Backpacks for Backpackers
Every travel blogger seems to have a post on the best backpacks for backpackers. I understand why, if they rank well in search engines, they can potentially earn some decent money with affiliate commissions. However, for almost everyone considering long-term travel, the question I would ask is:
Do I need a Backpack at all?
I don’t understand why anyone would travel with a backpack. That’s such a barbaric way to travel, especially if you are traveling long-term. A good hard shell suitcase like my Samsonsite is far more convenient and effective and here are 8 reasons why.
1. Why carry a backpack when you can roll your gear?
It’s insane to carry heavy stuff on your back when you can easily roll everything. It’s not like most backpackers are trekking through mountain trails. For the times you are trekking, you don’t need a full-size backpack anyway.
The huge wheels on my Samsonite make it easy to roll over any terrain. When I was younger, I didn’t mind carrying stuff on my back. Unfortunately, my shoulders and neck don’t like that punishment anymore.
2. You can’t carry your backpack on board anyway.
With stricter carry-on luggage limits, most backpacks will have to be checked in anyway. A good hard shell suitcase is more durable and will protect your belongings much more effectively.
3. You already have a computer bag, you don’t need to carry two backpacks.
Almost every long-term traveler has a separate carry-on backpack for their computer, camera and other valuables. Carrying two backpacks at that same time is damn heavy and uncomfortable.
4. Backpacks are dirty.
Your backpack will be set on the ground repeatedly. It’ll be on the floor in public bathrooms. It’ll ride in the back of trucks and luggage compartments on buses. It’ll be on the floor of restaurants and hostels. It’s going to get abused and soon become filthy. A hard shell suitcase is very easy to wipe clean.
5. Backpacks are hard to access.
Even with well designed backpacks, you will inevitably have to repeatedly sift to the bottom of the bag to get stuff out. Suitcases have much wider openings so it is much easier to get what you need. In fact, for shorter stays you don’t even need to unpack, because all of your stuff is always there.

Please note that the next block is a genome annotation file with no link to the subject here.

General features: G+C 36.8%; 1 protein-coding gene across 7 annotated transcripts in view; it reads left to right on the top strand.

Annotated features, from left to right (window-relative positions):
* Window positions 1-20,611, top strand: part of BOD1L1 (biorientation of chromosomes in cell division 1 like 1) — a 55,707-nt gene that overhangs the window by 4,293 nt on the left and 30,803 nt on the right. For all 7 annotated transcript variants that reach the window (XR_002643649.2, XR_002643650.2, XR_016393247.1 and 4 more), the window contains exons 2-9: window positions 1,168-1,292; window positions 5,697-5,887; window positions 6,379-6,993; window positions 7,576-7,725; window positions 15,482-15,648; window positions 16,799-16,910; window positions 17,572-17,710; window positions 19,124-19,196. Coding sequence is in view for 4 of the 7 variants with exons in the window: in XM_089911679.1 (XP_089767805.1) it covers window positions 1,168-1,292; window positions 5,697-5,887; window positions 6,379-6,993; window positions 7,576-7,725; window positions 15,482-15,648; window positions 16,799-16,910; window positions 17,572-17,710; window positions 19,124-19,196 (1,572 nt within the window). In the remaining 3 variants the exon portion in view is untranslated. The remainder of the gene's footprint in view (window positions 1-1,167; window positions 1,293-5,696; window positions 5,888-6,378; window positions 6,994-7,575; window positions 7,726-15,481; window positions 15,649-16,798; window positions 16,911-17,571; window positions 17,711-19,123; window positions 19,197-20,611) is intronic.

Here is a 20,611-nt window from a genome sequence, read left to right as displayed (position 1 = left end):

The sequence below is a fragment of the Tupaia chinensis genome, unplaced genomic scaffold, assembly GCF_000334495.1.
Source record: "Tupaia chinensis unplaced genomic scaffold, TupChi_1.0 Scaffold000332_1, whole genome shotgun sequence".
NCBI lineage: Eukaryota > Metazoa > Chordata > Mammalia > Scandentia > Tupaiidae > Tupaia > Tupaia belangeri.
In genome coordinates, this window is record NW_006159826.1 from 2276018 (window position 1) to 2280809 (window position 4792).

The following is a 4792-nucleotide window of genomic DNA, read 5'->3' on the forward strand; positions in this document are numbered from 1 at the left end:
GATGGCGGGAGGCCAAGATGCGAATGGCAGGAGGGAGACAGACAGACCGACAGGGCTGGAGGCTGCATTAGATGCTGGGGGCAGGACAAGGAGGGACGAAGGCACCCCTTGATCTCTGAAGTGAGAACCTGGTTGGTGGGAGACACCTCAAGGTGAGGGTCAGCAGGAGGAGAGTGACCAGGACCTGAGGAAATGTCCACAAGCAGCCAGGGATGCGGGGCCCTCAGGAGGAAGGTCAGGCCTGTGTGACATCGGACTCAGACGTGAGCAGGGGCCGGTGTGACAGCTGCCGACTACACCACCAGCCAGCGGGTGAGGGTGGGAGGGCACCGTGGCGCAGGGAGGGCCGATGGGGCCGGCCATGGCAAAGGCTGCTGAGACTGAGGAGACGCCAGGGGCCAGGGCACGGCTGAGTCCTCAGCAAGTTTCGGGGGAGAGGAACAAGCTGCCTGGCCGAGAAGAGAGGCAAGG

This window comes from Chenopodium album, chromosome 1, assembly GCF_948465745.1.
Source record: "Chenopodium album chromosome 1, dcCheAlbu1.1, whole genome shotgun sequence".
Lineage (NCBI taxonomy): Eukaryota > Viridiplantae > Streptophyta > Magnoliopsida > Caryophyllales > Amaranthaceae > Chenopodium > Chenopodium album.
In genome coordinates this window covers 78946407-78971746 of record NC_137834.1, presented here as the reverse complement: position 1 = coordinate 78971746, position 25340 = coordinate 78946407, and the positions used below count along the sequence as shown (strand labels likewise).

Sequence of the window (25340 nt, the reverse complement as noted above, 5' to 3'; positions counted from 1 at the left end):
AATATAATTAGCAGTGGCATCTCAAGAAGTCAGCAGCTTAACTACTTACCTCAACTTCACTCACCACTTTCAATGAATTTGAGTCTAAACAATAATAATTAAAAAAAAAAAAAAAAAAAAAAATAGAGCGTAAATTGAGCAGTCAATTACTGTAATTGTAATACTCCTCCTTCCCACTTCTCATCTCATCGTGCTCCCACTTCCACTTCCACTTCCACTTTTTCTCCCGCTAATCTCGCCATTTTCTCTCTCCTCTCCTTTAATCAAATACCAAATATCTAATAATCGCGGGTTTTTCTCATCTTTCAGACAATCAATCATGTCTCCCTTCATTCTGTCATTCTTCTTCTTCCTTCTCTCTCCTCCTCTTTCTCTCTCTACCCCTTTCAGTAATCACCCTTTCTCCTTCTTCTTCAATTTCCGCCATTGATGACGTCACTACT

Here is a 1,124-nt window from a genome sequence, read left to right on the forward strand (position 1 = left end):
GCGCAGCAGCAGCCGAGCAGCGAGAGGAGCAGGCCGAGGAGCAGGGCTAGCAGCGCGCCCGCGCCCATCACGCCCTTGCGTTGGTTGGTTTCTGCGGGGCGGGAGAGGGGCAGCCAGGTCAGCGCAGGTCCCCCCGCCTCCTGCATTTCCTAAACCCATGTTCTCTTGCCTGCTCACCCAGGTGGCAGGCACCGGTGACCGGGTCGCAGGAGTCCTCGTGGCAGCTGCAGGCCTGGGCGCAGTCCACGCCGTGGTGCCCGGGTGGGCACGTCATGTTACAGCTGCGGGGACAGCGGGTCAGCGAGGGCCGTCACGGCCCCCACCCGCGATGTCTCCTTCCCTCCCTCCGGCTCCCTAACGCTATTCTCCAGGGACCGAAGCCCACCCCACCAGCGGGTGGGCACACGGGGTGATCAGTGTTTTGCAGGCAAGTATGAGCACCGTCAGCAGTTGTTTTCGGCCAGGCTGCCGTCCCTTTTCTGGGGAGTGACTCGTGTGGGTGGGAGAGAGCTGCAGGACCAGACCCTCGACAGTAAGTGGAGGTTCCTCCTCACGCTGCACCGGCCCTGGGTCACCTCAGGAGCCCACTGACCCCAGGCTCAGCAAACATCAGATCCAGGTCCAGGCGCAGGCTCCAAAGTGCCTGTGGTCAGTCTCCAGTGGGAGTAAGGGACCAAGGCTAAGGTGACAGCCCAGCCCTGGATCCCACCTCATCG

6. A hardshell suitcase is a decent safe.
Combined with a hard to open suitcase strap, a good hard shell suitcase is the perfect place to store valuables. The built in lock on most suitcases is enough to deter most thieves. That makes it impossible to access in crowded tourist areas. You can’t stop a crowd of gypsy kids from rummaging through your pockets on a packed train, but there is nothing to grab from a good suitcase.
I also use a an old feed-through-the-loop suitcase strap because it takes time to open. Sure someone with a box cutter and screw-driver could get in if they really wanted to, but that is unlikely in any hotel or public place.
7. Hardshell suitcases are waterproof.
The plastic shell on the suitcase and rubber seal are very water resistant. I have no worries about my suitcase getting wet. A wet backpack on the other hand, will stink you right out of your own room.
8. The suitcase is better protection for your belongings.
It’s possible to check in semi-fragile items like liquor bottles, glass, and other items that are unlikely to fair well in a backpack. There’s always about 10 to 20 cm (3 to 7 inches) of empty space above my things in the suitcase, so breakable items are well protected.
It’s also very possible to take apart an electric guitar and bring it in the suitcase. I haven’t done this yet, but I likely will on future trips.
What suitcase should you buy?
I’m a huge fan of hardshell Samsonite suitcases. Don’t buy the fancy ones that are ultra-light, have complex locks or small wheels. Make sure you get the old-fashioned ones that are made of the thick plastic. They have large wheels that role over everything and the large simple locks are extremely durable. They weigh about 4 or 5 kg, but that is probably only a couple of kilograms more than your backpack.
My wife and I bought our first Samsonite in Europe about 7 years ago, and have gone through three other cheaper suitcases in that same time. Spend a little extra money and get something that will last. The small wheels and locks frequently break on lower quality suitcases.
A couple of years ago, I was lugging around a heavy bag in Montreal and was killing my back so we went and bought our second Samsonite. Normally, we only travel with one suitcase between the two of us, but for longer trips we still sometimes bring the second suitcase. It was one of the greatest travel purchases we have made. (I am not making money from promoting Samsonite either. They really are that good.)
All you really need in life are good friends, a good suitcase, a good computer (that means Mac) and good coffee. The rest will take care of itself. 🙂
The Case for Backpacks
Collin Ferry shared this picture of his small backpack. If you are traveling this light and plan to do some overnight trekking, then yes a backpack is the better choice.